It’s enough to make us all want to stop sharing our stories about anything.

Back to the amazing Laura Cathcart Robbins.

These annoying small-minded responses were not the only responses she got. At the same time, hundreds upon hundreds of comments and messages started pouring in with people sharing their own only one in the room story. Her essay had given them permission to acknowledge their own discomfort with being the only one.

Which is exactly what it did for me. I could write an entire book full of the stories of the times I have been the only one in a room:

  • The only one at my abortion-rights-focused non-profit job whose grandpa was a born-again preacher.
  • The only one of any of my friends who had a daughter, on my own, and no “ex-baggage”.
  • The only one who has had 3 unplanned pregnancies, 1 abortion, 3 miscarriages, 2 c-sections, and one vaginal delivery.
  • The only one in most rooms who references my childhood in the fundamental church as growing up in a cult — and is still recovering from the trauma it caused.
  • The only one who is bisexual at Queer events.

And so many more. We all have them. We all have the times we show up someplace — excited for what we might learn, who we might meet, or how we might grow — only to discover that we are the only ________ in that room. This realization, this feeling of being different leaves an imprint of shame, dehumanization, and isolation on our souls.

At least for many of us.

Talk about fatigue. When you mix that imprint of shame, dehumanization, and isolation with the reactions we many times get if we try to share our feelings with other people, there is no way to not be flat out exhausted. So we don’t share. We don’t talk about how it feels to be the only one. (Side note: I deleted multiple lines from that list above and retyped them numerous times tonight because I was worried about what someone might say in response.)

Back to the amazing Laura Cathcart Robbins.

Reading all of these stories. Understanding that there were people everywhere who needed to belong to a community of other only ones, prompted her to start a podcast, The Only One in the Room, last April. Each week she interviews a somewhat celebrity and asks them to share their own only one story. She also reads a letter from a listener and she and her guest provide insight on how that person can process/move through/ survive their only one story.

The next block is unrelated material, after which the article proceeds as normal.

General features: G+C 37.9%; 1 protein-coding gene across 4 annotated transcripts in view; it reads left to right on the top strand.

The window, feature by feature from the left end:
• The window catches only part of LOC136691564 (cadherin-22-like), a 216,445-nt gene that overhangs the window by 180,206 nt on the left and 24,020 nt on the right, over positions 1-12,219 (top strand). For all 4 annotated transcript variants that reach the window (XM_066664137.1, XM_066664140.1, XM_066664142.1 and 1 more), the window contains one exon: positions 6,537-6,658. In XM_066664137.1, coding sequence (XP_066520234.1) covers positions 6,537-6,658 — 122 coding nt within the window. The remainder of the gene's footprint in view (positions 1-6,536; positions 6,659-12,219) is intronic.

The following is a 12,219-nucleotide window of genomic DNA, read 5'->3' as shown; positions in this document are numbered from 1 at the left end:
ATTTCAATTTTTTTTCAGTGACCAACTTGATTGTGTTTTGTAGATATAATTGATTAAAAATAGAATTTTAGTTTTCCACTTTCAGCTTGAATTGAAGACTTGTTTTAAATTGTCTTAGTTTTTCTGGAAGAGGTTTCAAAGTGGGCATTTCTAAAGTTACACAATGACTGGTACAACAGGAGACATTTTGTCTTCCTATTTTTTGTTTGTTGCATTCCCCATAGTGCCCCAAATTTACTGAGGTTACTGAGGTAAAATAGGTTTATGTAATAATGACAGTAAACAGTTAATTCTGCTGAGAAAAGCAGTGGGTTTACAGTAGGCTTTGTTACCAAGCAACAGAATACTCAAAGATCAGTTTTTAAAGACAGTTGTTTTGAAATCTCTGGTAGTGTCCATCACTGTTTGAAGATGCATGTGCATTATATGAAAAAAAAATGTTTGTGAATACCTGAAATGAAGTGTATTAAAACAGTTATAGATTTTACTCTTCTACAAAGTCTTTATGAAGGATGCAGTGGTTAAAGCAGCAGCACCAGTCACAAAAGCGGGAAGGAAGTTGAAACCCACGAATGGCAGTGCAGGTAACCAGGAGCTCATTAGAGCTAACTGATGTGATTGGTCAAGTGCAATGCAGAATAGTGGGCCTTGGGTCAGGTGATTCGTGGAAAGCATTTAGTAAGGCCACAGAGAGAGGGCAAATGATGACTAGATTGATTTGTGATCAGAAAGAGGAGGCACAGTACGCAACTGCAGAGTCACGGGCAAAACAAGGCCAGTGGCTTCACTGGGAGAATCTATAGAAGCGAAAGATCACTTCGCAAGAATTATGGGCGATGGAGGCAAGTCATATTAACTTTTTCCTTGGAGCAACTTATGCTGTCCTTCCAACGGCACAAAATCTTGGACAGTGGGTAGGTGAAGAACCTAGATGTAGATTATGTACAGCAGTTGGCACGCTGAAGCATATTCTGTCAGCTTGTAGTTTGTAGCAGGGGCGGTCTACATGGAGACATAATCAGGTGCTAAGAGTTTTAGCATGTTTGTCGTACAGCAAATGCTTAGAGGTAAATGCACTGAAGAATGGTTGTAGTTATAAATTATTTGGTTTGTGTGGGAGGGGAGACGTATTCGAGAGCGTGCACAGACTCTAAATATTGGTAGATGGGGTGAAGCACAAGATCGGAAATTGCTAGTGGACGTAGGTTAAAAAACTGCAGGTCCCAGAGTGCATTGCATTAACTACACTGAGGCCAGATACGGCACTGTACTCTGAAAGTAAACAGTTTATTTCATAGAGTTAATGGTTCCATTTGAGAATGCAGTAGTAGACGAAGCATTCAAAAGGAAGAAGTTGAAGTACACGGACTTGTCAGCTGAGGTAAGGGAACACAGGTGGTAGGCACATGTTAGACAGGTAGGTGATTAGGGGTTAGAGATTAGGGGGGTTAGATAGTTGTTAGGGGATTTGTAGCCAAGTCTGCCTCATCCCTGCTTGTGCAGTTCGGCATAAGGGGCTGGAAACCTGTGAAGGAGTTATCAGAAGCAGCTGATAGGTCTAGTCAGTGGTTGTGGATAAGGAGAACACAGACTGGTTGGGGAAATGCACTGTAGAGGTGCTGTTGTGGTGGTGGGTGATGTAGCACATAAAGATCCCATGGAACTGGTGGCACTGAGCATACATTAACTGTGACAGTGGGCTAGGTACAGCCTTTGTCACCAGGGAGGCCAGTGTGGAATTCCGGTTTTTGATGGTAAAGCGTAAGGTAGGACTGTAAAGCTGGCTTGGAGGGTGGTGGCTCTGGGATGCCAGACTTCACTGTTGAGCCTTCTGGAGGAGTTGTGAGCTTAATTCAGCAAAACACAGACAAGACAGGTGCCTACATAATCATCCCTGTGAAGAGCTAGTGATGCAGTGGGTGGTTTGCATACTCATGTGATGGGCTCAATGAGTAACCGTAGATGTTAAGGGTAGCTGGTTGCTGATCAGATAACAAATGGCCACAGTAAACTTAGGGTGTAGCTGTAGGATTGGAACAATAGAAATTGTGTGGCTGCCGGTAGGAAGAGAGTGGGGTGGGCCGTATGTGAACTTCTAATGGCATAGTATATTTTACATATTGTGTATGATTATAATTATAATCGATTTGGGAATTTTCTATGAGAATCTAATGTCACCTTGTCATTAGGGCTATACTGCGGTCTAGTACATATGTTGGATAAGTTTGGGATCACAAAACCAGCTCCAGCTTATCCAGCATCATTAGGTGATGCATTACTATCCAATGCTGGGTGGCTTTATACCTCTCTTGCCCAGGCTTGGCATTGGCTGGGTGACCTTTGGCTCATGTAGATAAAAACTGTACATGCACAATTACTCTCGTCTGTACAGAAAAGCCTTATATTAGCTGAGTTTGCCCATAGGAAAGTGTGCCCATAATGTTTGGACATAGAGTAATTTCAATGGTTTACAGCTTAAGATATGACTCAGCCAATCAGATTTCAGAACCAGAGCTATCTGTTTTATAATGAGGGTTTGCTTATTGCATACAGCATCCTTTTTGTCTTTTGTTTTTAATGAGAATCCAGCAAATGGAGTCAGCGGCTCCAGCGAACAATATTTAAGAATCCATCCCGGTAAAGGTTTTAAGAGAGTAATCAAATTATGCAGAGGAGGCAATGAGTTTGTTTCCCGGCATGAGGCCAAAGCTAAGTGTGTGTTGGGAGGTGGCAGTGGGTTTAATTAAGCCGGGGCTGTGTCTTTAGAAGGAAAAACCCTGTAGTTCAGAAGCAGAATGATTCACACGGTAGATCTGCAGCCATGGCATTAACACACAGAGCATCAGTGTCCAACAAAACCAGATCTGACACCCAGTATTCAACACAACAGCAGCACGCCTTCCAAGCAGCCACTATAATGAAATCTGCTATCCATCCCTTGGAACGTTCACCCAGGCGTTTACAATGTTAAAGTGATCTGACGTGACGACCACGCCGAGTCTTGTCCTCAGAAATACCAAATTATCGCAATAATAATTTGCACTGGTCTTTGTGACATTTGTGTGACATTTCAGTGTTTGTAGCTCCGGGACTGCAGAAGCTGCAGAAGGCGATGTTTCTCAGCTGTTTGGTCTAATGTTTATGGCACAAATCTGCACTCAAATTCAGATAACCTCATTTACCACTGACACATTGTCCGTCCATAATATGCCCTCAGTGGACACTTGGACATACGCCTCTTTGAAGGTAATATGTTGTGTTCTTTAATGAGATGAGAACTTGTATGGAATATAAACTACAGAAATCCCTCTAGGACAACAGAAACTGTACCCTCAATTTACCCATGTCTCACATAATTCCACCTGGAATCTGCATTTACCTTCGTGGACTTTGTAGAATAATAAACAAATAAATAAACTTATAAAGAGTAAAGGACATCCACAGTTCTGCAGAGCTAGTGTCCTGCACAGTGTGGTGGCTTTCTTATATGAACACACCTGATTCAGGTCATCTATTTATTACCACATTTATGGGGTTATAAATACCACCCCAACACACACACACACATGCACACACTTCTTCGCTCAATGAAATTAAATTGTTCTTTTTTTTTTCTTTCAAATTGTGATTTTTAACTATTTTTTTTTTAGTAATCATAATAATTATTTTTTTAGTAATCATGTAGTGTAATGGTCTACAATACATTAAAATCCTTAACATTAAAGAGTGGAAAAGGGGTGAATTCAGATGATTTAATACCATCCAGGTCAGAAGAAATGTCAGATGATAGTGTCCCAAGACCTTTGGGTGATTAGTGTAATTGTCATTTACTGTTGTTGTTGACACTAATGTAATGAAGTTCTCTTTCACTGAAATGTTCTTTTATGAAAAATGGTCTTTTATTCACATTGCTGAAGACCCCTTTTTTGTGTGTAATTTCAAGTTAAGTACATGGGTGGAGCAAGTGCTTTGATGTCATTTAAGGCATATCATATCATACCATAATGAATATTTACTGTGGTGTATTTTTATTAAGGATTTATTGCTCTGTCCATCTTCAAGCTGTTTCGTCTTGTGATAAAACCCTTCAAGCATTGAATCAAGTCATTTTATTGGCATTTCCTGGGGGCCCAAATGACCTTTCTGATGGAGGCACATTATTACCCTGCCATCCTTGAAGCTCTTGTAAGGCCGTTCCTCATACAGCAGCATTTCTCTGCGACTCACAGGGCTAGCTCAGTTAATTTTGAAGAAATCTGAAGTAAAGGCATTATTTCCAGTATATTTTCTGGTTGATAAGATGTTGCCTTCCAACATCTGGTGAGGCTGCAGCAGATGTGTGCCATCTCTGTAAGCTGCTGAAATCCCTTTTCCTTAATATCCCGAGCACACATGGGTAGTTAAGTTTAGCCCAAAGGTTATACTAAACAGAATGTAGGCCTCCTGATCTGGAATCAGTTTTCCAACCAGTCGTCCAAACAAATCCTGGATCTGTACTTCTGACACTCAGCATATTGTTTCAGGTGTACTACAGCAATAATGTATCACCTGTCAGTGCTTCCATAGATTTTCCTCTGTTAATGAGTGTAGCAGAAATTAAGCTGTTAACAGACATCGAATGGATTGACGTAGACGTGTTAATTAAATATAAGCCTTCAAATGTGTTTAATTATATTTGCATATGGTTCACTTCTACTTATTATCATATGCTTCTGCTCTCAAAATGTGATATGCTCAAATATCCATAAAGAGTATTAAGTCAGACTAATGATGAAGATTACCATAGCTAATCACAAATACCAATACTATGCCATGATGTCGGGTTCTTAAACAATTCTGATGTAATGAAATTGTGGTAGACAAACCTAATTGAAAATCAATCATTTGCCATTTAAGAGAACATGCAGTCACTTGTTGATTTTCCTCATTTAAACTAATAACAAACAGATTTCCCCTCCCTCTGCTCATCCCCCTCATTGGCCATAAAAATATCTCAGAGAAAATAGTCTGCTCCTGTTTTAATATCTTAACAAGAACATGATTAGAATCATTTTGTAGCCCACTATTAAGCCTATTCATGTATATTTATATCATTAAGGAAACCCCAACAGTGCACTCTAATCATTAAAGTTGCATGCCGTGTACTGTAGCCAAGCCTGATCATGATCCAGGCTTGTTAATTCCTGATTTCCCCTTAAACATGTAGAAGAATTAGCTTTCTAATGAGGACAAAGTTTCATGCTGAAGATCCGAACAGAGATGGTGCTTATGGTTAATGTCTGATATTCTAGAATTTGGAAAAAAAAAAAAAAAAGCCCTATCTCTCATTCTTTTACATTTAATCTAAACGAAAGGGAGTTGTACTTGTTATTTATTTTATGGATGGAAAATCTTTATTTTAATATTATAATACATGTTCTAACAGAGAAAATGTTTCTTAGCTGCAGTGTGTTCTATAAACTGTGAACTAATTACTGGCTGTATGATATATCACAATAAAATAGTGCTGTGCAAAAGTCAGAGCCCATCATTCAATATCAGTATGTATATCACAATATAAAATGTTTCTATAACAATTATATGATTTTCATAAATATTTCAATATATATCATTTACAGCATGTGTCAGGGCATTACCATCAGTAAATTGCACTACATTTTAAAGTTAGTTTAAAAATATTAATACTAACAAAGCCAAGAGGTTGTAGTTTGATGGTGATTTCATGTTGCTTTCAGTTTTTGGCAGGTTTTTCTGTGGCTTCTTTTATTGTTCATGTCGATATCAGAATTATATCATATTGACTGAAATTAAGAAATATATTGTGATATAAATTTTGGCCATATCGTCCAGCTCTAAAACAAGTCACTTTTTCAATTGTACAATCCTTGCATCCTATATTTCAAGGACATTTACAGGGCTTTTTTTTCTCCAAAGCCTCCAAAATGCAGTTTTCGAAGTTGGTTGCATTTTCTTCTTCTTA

It’s like she sat down and thought,

Wow. A lot of people felt better about their life when they read my essay about being the only black woman in that room. I should magnify those feelings by hundreds by sharing as many stories like mine as possible.

And she did. I mean, I don’t know if she had those exact thoughts, but I do know that when I read her essay, I felt better and less alone. And after every episode of the podcast, I have felt better and better — regardless if I can identify with the particulars of the guest’s experiences — just from knowing that there are people everywhere who experience the feeling of being the only one.

It is only by the sharing of all of our stories that we can overthrow this fucked up system where anyone ever feels like they lack the power to feel their feelings, have their experiences, and share them with the world.

Every week, with every interview, Laura Cathcart Robbins moves the needle just a little bit more towards equality. And every week, with every interview, that imprint of shame, dehumanization, and isolation on my soul is replaced just a little bit with the power to Show up, Stand up, and Speak up.